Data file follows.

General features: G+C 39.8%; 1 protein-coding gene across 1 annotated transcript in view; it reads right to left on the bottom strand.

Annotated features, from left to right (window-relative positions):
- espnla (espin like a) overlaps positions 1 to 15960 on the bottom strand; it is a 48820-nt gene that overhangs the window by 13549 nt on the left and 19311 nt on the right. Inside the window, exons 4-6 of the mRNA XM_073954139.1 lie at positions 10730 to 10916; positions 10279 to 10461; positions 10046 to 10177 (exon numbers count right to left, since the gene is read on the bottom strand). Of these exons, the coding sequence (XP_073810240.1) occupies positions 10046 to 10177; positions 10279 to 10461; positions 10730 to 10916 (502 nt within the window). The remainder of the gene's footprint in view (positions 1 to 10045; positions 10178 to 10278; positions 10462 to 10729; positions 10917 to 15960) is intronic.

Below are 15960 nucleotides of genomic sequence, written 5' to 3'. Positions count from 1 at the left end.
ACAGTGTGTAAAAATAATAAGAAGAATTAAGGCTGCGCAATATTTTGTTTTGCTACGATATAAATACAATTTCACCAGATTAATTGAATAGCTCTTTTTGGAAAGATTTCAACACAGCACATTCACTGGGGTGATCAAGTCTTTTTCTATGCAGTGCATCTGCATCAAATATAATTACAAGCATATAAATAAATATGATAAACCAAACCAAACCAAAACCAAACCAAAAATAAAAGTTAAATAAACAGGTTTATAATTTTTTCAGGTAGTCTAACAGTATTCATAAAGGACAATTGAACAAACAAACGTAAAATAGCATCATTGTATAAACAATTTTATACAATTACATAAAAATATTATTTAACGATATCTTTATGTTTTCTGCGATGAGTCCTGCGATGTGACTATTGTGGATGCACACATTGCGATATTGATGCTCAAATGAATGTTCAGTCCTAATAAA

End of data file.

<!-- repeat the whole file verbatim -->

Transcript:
General features: G+C 39.8%; 1 protein-coding gene across 1 annotated transcript in view; it reads right to left on the bottom strand.

Annotated features, from left to right (window-relative positions):
- espnla (espin like a) overlaps positions 1 to 15960 on the bottom strand; it is a 48820-nt gene that overhangs the window by 13549 nt on the left and 19311 nt on the right. Inside the window, exons 4-6 of the mRNA XM_073954139.1 lie at positions 10730 to 10916; positions 10279 to 10461; positions 10046 to 10177 (exon numbers count right to left, since the gene is read on the bottom strand). Of these exons, the coding sequence (XP_073810240.1) occupies positions 10046 to 10177; positions 10279 to 10461; positions 10730 to 10916 (502 nt within the window). The remainder of the gene's footprint in view (positions 1 to 10045; positions 10178 to 10278; positions 10462 to 10729; positions 10917 to 15960) is intronic.

Below are 15960 nucleotides of genomic sequence, written 5' to 3'. Positions count from 1 at the left end.
ACAGTGTGTAAAAATAATAAGAAGAATTAAGGCTGCGCAATATTTTGTTTTGCTACGATATAAATACAATTTCACCAGATTAATTGAATAGCTCTTTTTGGAAAGATTTCAACACAGCACATTCACTGGGGTGATCAAGTCTTTTTCTATGCAGTGCATCTGCATCAAATATAATTACAAGCATATAAATAAATATGATAAACCAAACCAAACCAAAACCAAACCAAAAATAAAAGTTAAATAAACAGGTTTATAATTTTTTCAGGTAGTCTAACAGTATTCATAAAGGACAATTGAACAAACAAACGTAAAATAGCATCATTGTATAAACAATTTTATACAATTACATAAAAATATTATTTAACGATATCTTTATGTTTTCTGCGATGAGTCCTGCGATGTGACTATTGTGGATGCACACATTGCGATATTGATGCTCAAATGAATGTTCAGTCCTAATAAA